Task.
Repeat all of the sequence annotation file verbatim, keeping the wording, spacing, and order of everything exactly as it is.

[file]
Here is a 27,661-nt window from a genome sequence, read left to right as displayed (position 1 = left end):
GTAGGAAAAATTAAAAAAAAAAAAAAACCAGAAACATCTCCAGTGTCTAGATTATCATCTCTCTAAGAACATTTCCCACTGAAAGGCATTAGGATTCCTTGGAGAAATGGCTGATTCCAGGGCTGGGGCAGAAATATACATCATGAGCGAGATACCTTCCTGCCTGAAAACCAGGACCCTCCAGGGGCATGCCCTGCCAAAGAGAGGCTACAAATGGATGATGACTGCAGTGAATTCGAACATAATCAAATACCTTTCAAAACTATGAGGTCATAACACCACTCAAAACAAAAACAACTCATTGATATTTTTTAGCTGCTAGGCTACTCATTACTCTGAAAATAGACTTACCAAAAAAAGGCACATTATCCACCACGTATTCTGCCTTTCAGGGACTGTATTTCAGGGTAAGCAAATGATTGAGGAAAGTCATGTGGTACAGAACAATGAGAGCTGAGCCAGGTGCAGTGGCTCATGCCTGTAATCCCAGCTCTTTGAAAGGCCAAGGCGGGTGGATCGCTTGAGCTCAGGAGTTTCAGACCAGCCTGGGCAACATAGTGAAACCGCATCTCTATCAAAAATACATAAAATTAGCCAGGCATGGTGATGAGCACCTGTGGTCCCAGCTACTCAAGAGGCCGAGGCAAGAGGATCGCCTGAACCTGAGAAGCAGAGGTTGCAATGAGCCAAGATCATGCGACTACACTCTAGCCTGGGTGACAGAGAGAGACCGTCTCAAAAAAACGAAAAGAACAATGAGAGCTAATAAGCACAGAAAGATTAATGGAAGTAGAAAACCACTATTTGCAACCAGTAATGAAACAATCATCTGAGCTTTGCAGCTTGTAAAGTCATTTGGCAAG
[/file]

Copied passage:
Here is a 27,661-nt window from a genome sequence, read left to right as displayed (position 1 = left end):
GTAGGAAAAATTAAAAAAAAAAAAAAACCAGAAACATCTCCAGTGTCTAGATTATCATCTCTCTAAGAACATTTCCCACTGAAAGGCATTAGGATTCCTTGGAGAAATGGCTGATTCCAGGGCTGGGGCAGAAATATACATCATGAGCGAGATACCTTCCTGCCTGAAAACCAGGACCCTCCAGGGGCATGCCCTGCCAAAGAGAGGCTACAAATGGATGATGACTGCAGTGAATTCGAACATAATCAAATACCTTTCAAAACTATGAGGTCATAACACCACTCAAAACAAAAACAACTCATTGATATTTTTTAGCTGCTAGGCTACTCATTACTCTGAAAATAGACTTACCAAAAAAAGGCACATTATCCACCACGTATTCTGCCTTTCAGGGACTGTATTTCAGGGTAAGCAAATGATTGAGGAAAGTCATGTGGTACAGAACAATGAGAGCTGAGCCAGGTGCAGTGGCTCATGCCTGTAATCCCAGCTCTTTGAAAGGCCAAGGCGGGTGGATCGCTTGAGCTCAGGAGTTTCAGACCAGCCTGGGCAACATAGTGAAACCGCATCTCTATCAAAAATACATAAAATTAGCCAGGCATGGTGATGAGCACCTGTGGTCCCAGCTACTCAAGAGGCCGAGGCAAGAGGATCGCCTGAACCTGAGAAGCAGAGGTTGCAATGAGCCAAGATCATGCGACTACACTCTAGCCTGGGTGACAGAGAGAGACCGTCTCAAAAAAACGAAAAGAACAATGAGAGCTAATAAGCACAGAAAGATTAATGGAAGTAGAAAACCACTATTTGCAACCAGTAATGAAACAATCATCTGAGCTTTGCAGCTTGTAAAGTCATTTGGCAAG